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Staying Healthy & Vegan Around Others - Emily Kru

Protecting my daughter (age one at this time) from eating artificial sugars and completely processed foods, even if they technically are vegan, is so important to me. Not only am I an ethical vegan, but I am also vegan for my HEALTH and I think we all know that so many diseases are caused by artificial and processed foods. Especially in America, childhood obesity is at an outstanding number, it is so incredibly sad and it is definitely not the child’s fault. Certain department stores have even added a Plus Size section for children now… children! That is a huge red flag to prove that there is a serious problem with the ‘mainstream’ lifestyles these days. It is not uncommon for me to hear that I am “depriving her”, that i’m “being too strict” and I need to “let her live.” This always gets to me, because it’s completely a matter of opinion. A person may think I am be unfair to my daughter, when in fact my husband and I agree that our daughter has an abundance of amazing options that will only benefit her. There is an old saying that goes “a moment on the lips, forever on the hips” and while I don’t agree with this saying, I do agree with the concept itself. A few minutes of what might taste good to you, meant a lifetime of suffering for another animal and could mean a lifetime of disease for you. It just doesn’t make sense to me, it’s not worth it. Sugary, processed and animal foods are terrible for you and certainly do NOT make me feel good. So, in my view, I am in fact doing my daughter a favour. She will grow up loving whole plant foods that are disease fighting and will make her feel amazing.

It’s important to address that you do not have to miss out on events, parties and gatherings just because you are vegan. Although, I have said ‘no’ to events we have been invited to where I was going to have to pay to attend, and in return be served an animal based meal. Even though I wasn’t planning to eat the food, in my opinion, you are still ‘paying for a plate’. Regardless of whether or not you eat it, your portion of animal product was paid for and will either be eaten by someone else or go in the trash.

When we are going someones house where food will be served, I will find out beforehand what everyone else is planning to eat and make a healthy, vegan version of that for us. I bring large appetizers, meals, and even desserts that can be shared and enjoyed by everyone. If we are going out to eat, I will often look at the menu ahead of time, so I know what the vegan options are. There’s not too many restaurants with completely plant based options, however, they are becoming way more popular and I hope to see them continuing to pop up! It is so easy to ‘veganize’ restaurant meals these days though, and I have found most chefs to be really accommodating. Norah is only just over a year now, so she doesn’t realize yet, but I will never let her feel left out or deprived. I often get asked if we will ever let her eat animal products, or processed/sugary items. As she gets older, she will be taught exactly where this so-called ‘food’ comes from. Not in a scary or intimidating way, but I will definitely not lie to my daughter about what exactly a burger is, or how it got there. We already have a few children’s books about where animal products really come from, and why it’s important to be kind to animals. I do not purchase any meat, eggs or dairy,  our home is vegan friendly and will be kept that way. So, I really don’t have an answer to that question and I feel it is one of those things that we will address if it comes up. My hope is to raise her so lovingly and well informed, that she will be just as opposed to eating that way as I am. This is related to a topic I wrote for the website ‘Raise Vegan’, called “Forcing Veganism?” That article can be found here: https://raisevegan.com/forcing-veganism-is-it-really-forcing-your-kids-to-be-vegan/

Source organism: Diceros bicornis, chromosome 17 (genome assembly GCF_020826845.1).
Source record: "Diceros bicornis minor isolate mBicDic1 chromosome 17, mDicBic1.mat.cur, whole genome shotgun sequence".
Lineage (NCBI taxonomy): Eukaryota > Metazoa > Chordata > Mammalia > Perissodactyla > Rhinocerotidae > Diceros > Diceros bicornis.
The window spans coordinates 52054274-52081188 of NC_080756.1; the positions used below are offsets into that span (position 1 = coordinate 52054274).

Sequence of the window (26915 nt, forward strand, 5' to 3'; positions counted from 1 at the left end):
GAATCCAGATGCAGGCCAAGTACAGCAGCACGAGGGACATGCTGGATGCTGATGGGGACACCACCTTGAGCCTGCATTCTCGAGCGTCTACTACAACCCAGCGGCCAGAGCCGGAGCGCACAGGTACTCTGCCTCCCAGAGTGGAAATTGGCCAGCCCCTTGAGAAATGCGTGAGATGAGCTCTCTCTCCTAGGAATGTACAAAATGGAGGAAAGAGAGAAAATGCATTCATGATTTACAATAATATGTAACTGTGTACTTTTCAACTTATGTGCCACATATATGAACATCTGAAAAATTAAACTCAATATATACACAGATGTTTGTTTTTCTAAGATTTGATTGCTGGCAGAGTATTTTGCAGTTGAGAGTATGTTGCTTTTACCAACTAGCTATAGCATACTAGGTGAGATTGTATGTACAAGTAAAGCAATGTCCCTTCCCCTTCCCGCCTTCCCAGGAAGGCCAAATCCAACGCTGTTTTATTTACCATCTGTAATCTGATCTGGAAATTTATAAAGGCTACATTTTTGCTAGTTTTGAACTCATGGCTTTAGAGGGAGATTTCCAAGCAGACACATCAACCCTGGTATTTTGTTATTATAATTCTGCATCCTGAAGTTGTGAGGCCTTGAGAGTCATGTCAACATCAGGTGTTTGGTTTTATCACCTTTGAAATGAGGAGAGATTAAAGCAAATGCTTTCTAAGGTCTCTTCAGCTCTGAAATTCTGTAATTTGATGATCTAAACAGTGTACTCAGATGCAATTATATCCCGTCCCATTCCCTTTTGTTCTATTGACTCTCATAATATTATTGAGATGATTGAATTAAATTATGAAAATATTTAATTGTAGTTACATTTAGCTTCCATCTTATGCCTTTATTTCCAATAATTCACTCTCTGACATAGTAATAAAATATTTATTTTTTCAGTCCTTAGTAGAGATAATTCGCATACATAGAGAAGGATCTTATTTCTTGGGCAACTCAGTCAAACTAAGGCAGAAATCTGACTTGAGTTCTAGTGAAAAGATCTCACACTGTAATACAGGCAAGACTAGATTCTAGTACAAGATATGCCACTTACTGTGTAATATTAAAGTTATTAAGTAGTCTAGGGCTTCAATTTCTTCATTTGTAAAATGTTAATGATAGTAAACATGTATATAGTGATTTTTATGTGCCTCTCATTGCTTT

Unfortunately, the situation does come up on occasion where a friend or family member may try to feed your child something that you absolutely do not want them to have. Especially if your child is too young to speak up for themselves, or know any better, it is important to be aware of who is around and what they might try and offer your little one. Be nice, but make it very clear that you do not want your baby to consume that. Do not be afraid to stand up for your child, because one day your child may have to stand up for themselves in a similar situation. You are their mother, and you know what is best for them, and how you want them to be raised. I think sometimes people don’t understand just how important it is to you that your family sticks to a HEALTHY plant based lifestyle (just because it’s vegan doesn’t mean its healthy). People may perceive this lifestyle as being like a ‘mainstream diet’; something that you try your best to follow, but are willing to cheat on. While this may be the case for some (in which case, the person really isn’t vegan, are they?) this is NOT case for me, and it could not be further from the truth. I am so passionate about living this way and continuing to raise my daughter as such, that if someone were to deliberately give my child something they knew I didn’t want her to have, it would be one of the biggest disrespects and do long term damage to our relationship.

Never have I thought that I am better, or a bigger person for being plant based, and I never want anyone to feel as though I am looking down on them. Being kind, and accepting is something I always try to be, regardless of the lifestyle choices of others. My hope is that they reciprocate, and are just as kind and accepting about my lifestyle choice, and how we choose to raise our daughter; as a health whole foods vegan.